Tue 14 Sep 2021

How to Crawl the Web with Scrapy

Web scraping is the process of downloading data from a public website. For example, you could scrape ESPN for stats of baseball players and build a model to predict a team’s odds of winning based on their players stats and win rates. Below are a few use-cases for web scraping.

  • Monitoring the prices of your competitors for price matching (competitive pricing).
  • Collecting statistics from various websites to create a dashboard e.g. COVID-19 dashboards.
  • Monitoring financial forums and twitter to calculate sentiment for specific assets.

One use-case I will demonstrate is scraping the website for job postings. Let’s say you are looking for a job but you are overwhelmed with the number of listings. You could set up a process to scrape indeed every day. Then you can write a script to automatically apply to the postings that meet certain criteria.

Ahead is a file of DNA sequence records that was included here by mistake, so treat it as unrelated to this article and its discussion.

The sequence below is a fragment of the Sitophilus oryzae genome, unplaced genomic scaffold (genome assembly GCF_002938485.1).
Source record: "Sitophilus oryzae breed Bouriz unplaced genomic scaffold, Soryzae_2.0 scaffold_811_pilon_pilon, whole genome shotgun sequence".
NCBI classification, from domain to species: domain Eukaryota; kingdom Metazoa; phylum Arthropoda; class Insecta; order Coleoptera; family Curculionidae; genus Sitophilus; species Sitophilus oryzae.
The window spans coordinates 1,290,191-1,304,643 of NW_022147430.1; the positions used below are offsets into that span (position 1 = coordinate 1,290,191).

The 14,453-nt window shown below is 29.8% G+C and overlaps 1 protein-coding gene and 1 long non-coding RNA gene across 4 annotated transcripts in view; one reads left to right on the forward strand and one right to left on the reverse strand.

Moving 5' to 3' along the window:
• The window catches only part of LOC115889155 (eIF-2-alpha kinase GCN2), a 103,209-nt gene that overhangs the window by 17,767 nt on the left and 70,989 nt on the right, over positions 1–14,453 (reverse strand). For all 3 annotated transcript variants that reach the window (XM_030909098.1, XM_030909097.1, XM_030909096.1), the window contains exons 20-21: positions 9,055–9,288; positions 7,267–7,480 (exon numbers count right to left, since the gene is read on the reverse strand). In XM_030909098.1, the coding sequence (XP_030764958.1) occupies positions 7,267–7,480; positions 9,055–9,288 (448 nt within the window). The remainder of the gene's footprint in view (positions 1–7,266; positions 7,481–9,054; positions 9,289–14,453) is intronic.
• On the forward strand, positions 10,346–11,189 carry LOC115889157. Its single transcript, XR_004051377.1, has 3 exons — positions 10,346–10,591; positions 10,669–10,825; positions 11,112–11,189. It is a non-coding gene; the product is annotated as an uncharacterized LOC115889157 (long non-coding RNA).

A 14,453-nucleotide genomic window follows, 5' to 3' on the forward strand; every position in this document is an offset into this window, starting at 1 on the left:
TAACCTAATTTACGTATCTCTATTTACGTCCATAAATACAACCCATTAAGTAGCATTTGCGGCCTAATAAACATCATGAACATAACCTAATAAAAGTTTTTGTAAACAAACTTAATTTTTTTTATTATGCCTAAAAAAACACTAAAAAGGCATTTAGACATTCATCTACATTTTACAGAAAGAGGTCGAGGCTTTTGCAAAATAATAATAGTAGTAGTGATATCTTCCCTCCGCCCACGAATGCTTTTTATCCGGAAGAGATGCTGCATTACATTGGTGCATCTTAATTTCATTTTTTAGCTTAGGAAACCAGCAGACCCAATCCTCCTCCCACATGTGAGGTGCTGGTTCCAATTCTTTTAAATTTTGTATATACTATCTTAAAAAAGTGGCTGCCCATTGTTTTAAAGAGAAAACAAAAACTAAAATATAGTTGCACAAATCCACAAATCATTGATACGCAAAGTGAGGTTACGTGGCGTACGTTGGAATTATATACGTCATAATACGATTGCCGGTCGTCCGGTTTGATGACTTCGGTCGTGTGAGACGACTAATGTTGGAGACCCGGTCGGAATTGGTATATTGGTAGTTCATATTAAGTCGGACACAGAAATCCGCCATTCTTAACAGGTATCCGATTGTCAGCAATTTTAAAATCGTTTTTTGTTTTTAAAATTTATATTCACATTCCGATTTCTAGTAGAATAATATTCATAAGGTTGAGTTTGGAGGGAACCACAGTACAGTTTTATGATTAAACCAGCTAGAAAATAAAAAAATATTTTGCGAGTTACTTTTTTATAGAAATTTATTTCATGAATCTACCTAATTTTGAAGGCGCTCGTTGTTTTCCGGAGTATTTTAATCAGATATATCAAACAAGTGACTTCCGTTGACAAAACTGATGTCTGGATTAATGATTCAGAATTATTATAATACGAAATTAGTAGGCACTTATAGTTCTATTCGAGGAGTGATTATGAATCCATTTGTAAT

Source: How to Crawl the Web with Scrapy, an article by Matt Bass.

A good old-fashioned Perl log analyzer

A recent Lobsters post lauding the virtues of AWK reminded me that although the language is powerful and lightning fast, I usually find myself exceeding its capabilities and reaching for Perl instead. One such application is analyzing voluminous log files such as the ones generated by this blog. Yes, WordPress has stats, but I’ve never let reinvention of the wheel get in the way of a good programming exercise.

Source: A good old-fashioned Perl log analyzer, an article by Mark Gardner.